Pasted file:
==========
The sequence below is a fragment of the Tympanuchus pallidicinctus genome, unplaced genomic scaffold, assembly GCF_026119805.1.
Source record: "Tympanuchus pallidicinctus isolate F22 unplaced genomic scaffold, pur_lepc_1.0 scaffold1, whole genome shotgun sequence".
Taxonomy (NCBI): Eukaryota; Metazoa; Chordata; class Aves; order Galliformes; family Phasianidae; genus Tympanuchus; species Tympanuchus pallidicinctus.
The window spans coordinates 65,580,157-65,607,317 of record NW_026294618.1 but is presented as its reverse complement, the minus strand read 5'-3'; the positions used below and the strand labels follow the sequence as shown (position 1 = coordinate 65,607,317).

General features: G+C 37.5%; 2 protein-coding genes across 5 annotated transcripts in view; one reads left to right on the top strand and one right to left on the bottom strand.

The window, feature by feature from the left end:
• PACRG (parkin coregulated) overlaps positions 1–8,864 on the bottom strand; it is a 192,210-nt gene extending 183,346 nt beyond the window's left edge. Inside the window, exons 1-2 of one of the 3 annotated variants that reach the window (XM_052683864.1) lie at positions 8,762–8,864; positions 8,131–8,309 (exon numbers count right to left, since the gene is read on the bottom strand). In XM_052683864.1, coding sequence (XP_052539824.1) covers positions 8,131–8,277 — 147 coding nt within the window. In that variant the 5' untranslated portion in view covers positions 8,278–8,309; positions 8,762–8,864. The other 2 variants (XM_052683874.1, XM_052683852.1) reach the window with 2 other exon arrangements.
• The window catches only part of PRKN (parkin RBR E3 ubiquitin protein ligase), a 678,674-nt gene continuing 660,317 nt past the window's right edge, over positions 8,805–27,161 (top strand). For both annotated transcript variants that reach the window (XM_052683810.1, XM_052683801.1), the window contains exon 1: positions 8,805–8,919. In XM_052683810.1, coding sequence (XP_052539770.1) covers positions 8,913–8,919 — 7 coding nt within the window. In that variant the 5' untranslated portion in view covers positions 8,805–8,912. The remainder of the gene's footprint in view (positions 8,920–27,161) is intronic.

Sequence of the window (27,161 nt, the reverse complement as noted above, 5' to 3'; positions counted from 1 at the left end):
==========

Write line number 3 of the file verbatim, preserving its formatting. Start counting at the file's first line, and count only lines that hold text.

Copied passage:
Taxonomy (NCBI): Eukaryota; Metazoa; Chordata; class Aves; order Galliformes; family Phasianidae; genus Tympanuchus; species Tympanuchus pallidicinctus.